From my vantage point, snug at a church-pew table at Barbuzzo and munching on the super-cracklin' "snap!" of smoky "pig popcorn," Marcie Turney looks to be on fire.

Confidently posed in the commanding chef's spot beside her open kitchen, at the end of the cool gray marble counter that lines the narrow restaurant, her cropped blond hair and flushed cheeks are framed by the leaping flames of a pizza oven as she directs the small-plate traffic into the frenzied room. Roasted long marrow bones pass by, glistening hot beneath lemon zest, shaved radishes, and blood-orange jam. Carved wooden boards laden with shaved raw brussels sprouts and creamy pumpkin polenta cubes land irresistibly before us. A crock of pork shoulder-short rib meatballs stuffed with oozing caciocavallo cheese is quickly stripped bare beneath the clickety-clack of four competing forks.

Poof! A heat burst of orange rolls up inside the oven's dome as logs of Pennsylvania oak are thrown in, cresting 800 degrees and cranking out a stream of heat-blistered pizzas topped with melting slivers of house-cured lardo, Margherita red sauce-tinged clouds of hand-pulled fior di latte mozzarella, and others topped with figs, molten blue cheese, and prosciutto.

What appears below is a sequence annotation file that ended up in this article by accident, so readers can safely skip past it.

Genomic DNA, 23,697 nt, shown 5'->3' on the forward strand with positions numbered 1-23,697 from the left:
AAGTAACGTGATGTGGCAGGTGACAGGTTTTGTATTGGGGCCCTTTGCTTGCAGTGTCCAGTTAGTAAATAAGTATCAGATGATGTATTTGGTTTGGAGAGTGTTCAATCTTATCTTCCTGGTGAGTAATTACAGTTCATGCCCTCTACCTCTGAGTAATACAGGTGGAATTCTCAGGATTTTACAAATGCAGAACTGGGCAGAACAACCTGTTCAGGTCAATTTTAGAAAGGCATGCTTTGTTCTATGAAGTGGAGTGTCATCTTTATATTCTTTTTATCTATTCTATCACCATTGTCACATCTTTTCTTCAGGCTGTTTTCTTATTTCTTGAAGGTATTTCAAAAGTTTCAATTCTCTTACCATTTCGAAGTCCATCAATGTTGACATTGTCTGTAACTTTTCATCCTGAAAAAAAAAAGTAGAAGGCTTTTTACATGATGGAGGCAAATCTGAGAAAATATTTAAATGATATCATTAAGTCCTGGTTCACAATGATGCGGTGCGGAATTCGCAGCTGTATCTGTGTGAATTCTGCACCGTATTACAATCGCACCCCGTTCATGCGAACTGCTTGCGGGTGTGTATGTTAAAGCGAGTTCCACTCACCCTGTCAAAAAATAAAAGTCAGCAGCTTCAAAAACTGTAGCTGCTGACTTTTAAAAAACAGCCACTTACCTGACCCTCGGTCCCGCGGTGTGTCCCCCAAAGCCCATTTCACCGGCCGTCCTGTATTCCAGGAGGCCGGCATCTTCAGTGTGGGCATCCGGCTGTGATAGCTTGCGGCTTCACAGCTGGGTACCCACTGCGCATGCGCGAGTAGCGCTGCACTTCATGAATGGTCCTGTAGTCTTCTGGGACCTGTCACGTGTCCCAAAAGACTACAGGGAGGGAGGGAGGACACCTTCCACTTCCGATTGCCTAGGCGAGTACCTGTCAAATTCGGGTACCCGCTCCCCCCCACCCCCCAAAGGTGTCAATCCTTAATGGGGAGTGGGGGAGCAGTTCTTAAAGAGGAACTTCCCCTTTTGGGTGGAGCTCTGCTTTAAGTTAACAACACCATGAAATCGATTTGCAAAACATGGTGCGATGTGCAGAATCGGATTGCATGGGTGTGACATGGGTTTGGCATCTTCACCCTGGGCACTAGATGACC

It is a hot night at Barbuzzo, indeed, but it's been this way since it opened, as reservations have become competitive and I've actually observed walk-ins beg to be seated on a Tuesday night, to no avail. Every pew space, metal chair, and counter stool in this boisterous, narrow, 70-seat room was spoken for - and would be until the late-night close. Few new restaurants this year have opened with quite the resonance of this latest creation from Turney and her partner, Valerie Safran, the duo behind Lolita, Bindi, and three other businesses at 13th and Sansom.

For these doyennes of Midtown Village, who also own a prepared-foods store (Grocery), a chocolate and flower shop (Marcie Blaine/Verde), and a home store (Open House), Barbuzzo represents a clear step up in almost every way, from the appealing urban farmhouse motif with weathered gray salvaged wood, chandeliers made from wine-barrel staves, and a pale blue barn door adding a rustic touch that speaks to the food, to their first crack at a liquor license.